Latest Taeniopygia Stories

2011-08-25 10:05:26

  According to recent research on zebra finches, adventurous females choose mates with similar personalities, regardless of the male´s appearance and other assets. This is the first study to show that the non-sexual behavior or personalities of both mates influences partner choice in non-humans. Researchers put 150 male and female zebra finches through a series of tests, in order to get a sense of their personality, to reveal how keen they were to explore new environments and...

2011-01-27 20:35:36

A study by experts at the University of Exeter has revealed that couples with similar personalities make much better parents than those with different dispositions "“ at least in the world of zebra finches. Researchers found birds expressing strong personality traits, such as aggressive behaviour or a willingness to explore, did a much better job of raising young if they had a like-minded partner. Where couples were markedly different in personality, chicks didn't fare as well "“...

2010-11-09 08:50:00

By Katrina Voss, Penn State University A team of scientists has observed the activity of nerve cells in a songbird's brain as it is singing a particular song. Dezhe Jin, an assistant professor in the Department of Physics at Penn State University and one of the study's authors, explained that understanding how birds string together sets of syllables "” or notes in a song "” may provide some insight into how the human brain learns language and produces speech. The research will be...

2010-06-13 07:26:14

When zebra finches learn their songs from their father early in life, their brain is active during sleep. That is what biologists at Utrecht University conclude in a paper published in the Proceedings of the Royal Society B. Their findings are a further demonstration that birdsong learning is very similar to the way that children learn how to speak. This discovery has important consequences for our understanding of the brain processes involved in learning and memory. Human infants learning to...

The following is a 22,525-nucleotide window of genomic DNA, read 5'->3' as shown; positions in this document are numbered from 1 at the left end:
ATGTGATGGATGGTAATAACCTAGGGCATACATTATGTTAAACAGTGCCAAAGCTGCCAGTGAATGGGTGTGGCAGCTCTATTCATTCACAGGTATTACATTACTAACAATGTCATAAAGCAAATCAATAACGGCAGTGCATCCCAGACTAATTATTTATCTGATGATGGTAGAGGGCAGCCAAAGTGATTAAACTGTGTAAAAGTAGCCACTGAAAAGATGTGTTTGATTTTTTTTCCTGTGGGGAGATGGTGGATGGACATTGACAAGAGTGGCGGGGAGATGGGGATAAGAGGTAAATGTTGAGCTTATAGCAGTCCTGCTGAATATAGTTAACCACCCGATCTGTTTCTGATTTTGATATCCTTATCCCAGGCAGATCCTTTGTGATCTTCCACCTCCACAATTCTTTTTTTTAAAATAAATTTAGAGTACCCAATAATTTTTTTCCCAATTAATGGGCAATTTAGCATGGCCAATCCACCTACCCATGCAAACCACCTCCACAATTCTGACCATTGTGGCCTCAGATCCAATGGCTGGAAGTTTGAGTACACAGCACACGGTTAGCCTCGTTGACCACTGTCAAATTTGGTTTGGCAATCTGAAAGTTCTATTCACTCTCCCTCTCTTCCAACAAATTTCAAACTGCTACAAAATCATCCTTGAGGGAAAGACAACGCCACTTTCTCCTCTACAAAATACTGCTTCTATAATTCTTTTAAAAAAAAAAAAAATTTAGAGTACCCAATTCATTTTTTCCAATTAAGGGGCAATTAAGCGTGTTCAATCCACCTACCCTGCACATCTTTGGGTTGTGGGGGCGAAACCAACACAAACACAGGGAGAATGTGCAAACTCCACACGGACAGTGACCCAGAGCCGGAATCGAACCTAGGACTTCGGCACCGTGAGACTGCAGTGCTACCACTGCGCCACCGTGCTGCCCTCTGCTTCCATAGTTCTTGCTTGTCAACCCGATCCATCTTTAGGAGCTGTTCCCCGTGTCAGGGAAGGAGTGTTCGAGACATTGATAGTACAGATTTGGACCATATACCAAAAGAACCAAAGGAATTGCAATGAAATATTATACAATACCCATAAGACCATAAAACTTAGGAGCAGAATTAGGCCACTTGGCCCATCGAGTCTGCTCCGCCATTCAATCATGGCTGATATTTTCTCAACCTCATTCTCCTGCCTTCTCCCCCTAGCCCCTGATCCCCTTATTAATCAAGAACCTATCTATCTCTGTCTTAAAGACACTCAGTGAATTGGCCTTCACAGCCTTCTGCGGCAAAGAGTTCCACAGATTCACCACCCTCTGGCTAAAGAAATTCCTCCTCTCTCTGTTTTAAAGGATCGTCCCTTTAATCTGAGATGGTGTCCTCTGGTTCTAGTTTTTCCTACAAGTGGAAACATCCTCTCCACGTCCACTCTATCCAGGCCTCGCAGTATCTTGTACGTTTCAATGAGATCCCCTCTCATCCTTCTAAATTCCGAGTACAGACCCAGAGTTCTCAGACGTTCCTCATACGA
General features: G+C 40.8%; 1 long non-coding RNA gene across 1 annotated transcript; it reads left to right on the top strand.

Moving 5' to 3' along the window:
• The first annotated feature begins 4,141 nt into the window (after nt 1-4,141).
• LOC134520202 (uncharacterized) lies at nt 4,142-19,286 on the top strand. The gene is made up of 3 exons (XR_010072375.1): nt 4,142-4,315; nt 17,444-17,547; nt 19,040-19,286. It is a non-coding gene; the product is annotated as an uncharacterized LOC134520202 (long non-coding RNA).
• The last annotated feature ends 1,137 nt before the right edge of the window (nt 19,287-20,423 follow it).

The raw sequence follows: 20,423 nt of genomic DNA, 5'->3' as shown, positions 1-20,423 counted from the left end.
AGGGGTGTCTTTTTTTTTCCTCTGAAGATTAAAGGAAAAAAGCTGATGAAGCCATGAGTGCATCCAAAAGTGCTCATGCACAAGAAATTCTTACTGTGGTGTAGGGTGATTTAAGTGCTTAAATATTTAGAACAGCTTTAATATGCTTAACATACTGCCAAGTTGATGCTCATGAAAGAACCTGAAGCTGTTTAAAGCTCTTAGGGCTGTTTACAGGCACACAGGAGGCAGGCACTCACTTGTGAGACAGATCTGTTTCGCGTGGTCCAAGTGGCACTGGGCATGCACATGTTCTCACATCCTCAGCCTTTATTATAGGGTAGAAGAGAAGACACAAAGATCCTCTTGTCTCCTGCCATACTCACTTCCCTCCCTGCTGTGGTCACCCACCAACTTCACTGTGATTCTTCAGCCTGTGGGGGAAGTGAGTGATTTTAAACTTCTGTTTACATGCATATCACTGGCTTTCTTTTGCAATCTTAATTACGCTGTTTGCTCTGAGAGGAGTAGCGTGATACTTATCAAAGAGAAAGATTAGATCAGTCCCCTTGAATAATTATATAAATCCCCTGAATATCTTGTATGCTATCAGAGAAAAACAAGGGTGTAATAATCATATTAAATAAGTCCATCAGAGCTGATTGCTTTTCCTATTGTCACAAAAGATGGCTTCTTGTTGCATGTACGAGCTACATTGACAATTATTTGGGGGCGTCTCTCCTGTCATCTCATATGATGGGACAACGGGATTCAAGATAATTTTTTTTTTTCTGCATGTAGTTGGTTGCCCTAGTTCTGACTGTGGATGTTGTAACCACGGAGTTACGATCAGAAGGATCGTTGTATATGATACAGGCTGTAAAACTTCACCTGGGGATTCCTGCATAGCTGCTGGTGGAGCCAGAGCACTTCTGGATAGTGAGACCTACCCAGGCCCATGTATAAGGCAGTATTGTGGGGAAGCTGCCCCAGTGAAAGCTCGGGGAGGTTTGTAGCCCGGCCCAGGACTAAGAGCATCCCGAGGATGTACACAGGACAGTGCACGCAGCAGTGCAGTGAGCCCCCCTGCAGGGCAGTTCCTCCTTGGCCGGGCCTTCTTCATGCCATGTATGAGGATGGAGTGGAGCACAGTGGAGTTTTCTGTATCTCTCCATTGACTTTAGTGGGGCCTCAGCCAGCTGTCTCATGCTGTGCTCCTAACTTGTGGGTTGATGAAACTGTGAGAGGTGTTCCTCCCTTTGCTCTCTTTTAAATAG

2010-03-31 12:55:00

A genomic achievement that's for the birds -- and for humans An international research consortium has identified more than 800 genes that appear to play a role in the male zebra finch's ability to learn elaborate songs from his father. The researchers also found evidence that song behavior engages complex gene regulatory networks within the brain of the songbird"“ networks that rely on parts of the genome once considered junk. The zebra finch genome sequence and analysis published in...

2009-10-02 12:25:38

Altering the DNA of a zebra finch could reveal the process of vocal learning in vertebrate brains, scientists at New York's Rockefeller University say. The zebra finch is one of several of its species that learn to speak by imitating other zebra finches, said Fernando Nottebohm, who heads the Laboratory of Animal Behavior at Rockefeller University. By manipulating the genes of zebra finches, Nottebohm and his team hope to learn more about the neural circuitry that allows songbirds to learn...

2009-07-07 11:13:14

U.S. biologists say they've discovered unusual gene activity in the brains of zebra finches occurs after the birds hear a new song from another bird. University of Illinois Professor David Clayton and his colleagues said they determined when a zebra finch hears a new song from a member of its own species, the experience affects thousand of genes, offering a new picture of memory in the songbird brain. Clayton said the finding was a surprise since he hadn't expected to see so many genes...

2008-11-13 12:55:00

A new study shows that songbirds learn to sing from a hymn sheet in their head. Researchers found a region of the Zebra Finch brain had what they believe to be an internal recording of how the birds ought to be singing. The Swiss research team wrote in the journal Nature that a separate region of the brain seems to enable birds to identify mistakes in their songs. According to scientists from Zurich University this research could shed light on how humans learn to speak. The electrical...

Word of the Day
  • A fool; a simpleton: a term of abuse common in Ireland and to a less extent in the Gaelic-speaking parts of Scotland.
This word is partly Irish in origin.